Newly elected Republican Rep. George Holding – the former North Carolina U.S. Attorney who pursued the controversial campaign finance prosecution of two-time Democratic presidential candidate John Edwards – has been awarded a seat on the House Judiciary Committee.
The panel overseas the Department of Justice.
Holding was appointed by President George W. Bush in 2006 to the top federal prosecuting job in North Carolina’s Raleigh-based Eastern District. He remained in the position for more than two years after Democrat Barack Obama was elected president, at the request of Sen. Kay Hagan (D-N.C.), so that he could finish his investigation of Edwards and another Democrat, former Gov. Mike Easley.
The Public Integrity Section at Justice Department headquarters took over the Edwards investigation after Holding resigned to run for Congress, despite heavy criticism of a case that Edwards said was politically motivated. Holding denied the allegation.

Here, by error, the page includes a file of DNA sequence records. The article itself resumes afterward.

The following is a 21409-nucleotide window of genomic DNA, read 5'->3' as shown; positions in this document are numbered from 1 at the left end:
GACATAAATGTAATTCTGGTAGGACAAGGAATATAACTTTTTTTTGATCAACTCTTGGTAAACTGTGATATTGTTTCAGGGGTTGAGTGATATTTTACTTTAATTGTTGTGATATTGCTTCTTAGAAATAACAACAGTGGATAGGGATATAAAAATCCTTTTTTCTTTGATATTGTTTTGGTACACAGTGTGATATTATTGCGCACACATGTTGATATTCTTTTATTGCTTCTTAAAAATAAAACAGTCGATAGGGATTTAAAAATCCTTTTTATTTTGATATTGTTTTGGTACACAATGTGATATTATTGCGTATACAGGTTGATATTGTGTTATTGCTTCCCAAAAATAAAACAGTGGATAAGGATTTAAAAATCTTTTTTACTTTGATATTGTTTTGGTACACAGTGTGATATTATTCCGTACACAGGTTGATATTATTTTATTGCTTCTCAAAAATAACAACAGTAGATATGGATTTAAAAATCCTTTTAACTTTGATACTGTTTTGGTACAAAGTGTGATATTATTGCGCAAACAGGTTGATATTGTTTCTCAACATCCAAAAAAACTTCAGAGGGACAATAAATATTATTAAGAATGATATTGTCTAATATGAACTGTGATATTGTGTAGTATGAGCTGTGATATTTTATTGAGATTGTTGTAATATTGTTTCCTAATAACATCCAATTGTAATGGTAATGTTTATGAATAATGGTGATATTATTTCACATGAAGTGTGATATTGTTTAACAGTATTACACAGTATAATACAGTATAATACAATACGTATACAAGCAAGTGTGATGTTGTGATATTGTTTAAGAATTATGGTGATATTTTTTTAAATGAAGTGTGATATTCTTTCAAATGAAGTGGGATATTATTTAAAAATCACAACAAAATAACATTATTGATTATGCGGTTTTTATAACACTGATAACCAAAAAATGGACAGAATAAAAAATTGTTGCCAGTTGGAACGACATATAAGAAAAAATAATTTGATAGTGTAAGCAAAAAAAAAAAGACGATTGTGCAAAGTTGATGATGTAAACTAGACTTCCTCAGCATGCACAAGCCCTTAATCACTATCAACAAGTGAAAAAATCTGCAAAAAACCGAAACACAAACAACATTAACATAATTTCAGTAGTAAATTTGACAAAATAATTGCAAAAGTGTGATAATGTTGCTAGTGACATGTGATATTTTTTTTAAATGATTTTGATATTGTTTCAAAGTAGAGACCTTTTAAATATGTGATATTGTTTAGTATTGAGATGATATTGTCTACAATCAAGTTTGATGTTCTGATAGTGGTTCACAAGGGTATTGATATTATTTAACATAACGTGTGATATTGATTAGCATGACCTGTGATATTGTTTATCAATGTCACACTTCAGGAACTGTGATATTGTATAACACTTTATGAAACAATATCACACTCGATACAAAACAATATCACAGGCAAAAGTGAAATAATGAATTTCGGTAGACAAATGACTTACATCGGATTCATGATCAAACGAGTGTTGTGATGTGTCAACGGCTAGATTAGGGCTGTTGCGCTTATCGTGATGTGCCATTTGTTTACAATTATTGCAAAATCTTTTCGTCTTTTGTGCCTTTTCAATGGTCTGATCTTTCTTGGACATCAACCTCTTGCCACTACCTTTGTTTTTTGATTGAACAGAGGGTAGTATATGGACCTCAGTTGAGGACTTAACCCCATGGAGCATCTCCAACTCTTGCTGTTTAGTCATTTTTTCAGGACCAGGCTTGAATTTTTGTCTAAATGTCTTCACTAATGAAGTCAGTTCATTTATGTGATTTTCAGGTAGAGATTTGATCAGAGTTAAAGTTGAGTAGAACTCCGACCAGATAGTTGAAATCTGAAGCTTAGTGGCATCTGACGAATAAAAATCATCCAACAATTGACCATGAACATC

Edwards was criminally charged with campaign finance violations on the theory his solicitation of money from supporters to pay the living expenses of his pregnant mistress was a form of illegal campaign contribution. A North Carolina federal jury failed to convict, and the Justice Department later announced it would drop all charges and not retry Edwards.
“This is the way our system works and I respect the jury’s verdict,” Holding told Politico after the case ended, adding that “there were always going to be charges this is a political case. That just comes with the territory.”
Holding also joins the Foreign Affairs Committee.
Holder critic also joins panel
Also new to the House Judiciary Committee is Rep. Raul Labrador (R-Idaho) who says he “got under [Holder's] skin” during a House Oversight and Government Affairs Committee hearing last February on Operation Fast and Furious. Labrador pressed the Attorney General on the botched gun-walking operation, and he called for Holder to resign.
The Attorney General dressed him down for what he believed was disrespectful of himself and of the office of the Attorney General.
“Maybe this is how you do things in Idaho or wherever you’re from,” Holder said at the hearing.
Rep. Bob Goodlatte (R-Va.) is the new House Judiciary Committee chairman.